Duke researchers have engineered bacteria that cannot survive outside their colony, lowering the risk of contamination that normally accompanies genetically engineered microorganisms. 

One of the main risks of genetically manipulating organisms in a laboratory setting is the potential for the microorganism to escape from its regulated environment and multiply uncontrollably in the wild. Researchers at Duke have engineered a safeguard that would prevent microbes from surviving outside the confines of their enclosures. Using E. coli as a prototype, they created a strain of bacteria that can only survive in large colonies surrounded by bacteria of the same type. Due to their collective-based survival rates, these genetically modified microbes have been dubbed “swarmbots." 

“There’s a lot of benefits of using engineered bacteria," said Anna Lee, a graduate student and one of the authors of the study, citing the ability to produce proteins in large quantities as one such benefit. "But because of safety concerns, there are limitations. When you want to use an engineered bacteria system, people are concerned about what the bacteria will do if they get out of the controlled system. So the specific thing we wanted to address with this study were those safety concerns." 

Lingchong You, Paul Ruffin Scarborough associate professor of engineering, explained that the lab chose to use non-pathogenic E. coli as a prototype because it is easily manipulated and because he had previous experience working with it. He noted that swarmbots can be created out of a wide range of microorganisms.

The lab's most recently published paper demonstrated the effectiveness of their invention using an engineered strain of E. coli that only produced enough antidote to survive in an antibiotics-flushed environment if the bacteria remained within a high-density colony. Although the bacteria within the colony survived the antibiotics, the environment directly outside their container remained sterile.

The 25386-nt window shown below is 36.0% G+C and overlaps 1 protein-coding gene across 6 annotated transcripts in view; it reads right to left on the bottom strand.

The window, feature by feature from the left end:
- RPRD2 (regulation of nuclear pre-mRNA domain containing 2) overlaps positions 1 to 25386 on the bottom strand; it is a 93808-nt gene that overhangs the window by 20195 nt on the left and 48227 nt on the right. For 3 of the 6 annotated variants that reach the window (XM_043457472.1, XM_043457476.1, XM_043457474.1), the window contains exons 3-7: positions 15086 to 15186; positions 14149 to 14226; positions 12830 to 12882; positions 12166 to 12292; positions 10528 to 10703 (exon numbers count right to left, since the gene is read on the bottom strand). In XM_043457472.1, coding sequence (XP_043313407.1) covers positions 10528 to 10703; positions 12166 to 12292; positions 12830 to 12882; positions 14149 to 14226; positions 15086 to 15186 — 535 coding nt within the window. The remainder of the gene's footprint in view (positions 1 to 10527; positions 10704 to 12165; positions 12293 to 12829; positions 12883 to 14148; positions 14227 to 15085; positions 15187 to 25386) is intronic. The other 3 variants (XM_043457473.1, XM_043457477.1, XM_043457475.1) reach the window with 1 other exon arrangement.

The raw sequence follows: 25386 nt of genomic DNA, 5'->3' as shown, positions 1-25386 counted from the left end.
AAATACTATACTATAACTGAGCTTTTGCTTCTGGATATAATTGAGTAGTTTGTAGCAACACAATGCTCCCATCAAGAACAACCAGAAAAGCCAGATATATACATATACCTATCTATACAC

In addition to preventing microorganisms from escaping and contaminating their environment, the lab also uses another method to limit the growth of high-density colonies, You explained. The microbes of this module are genetically engineered to produce a toxin at a rate that increases as the density of their colony increases. At a high enough concentration, the cell pops. Thus the colony cannot grow beyond a certain threshold.

Shuqiang Huang, a postdoctoral associate in You’s lab, noted that the technology created by the lab has applications in the medical field.

“We can use this platform technology to target a pathogen, which is what Anna is currently working on,"  he said.

Huang explained that genetically modified bacteria can be used to target the cause of certain diseases while eliminating concerns that these bacteria would then grow out of control and harm the patients they were intended to cure.

You added that this module can act as a "plug-in" that could be used in many different fields. 

“If I want to use bacteria to deliver other things—like a protein, for example—that targets other pathogens, or to clean up the environment, or to target tumor cells, you can engineer these other modules and organisms separately," You said. "Then you can plug in this safeguard to ensure that engineered bacteria will only operate in the appropriate context."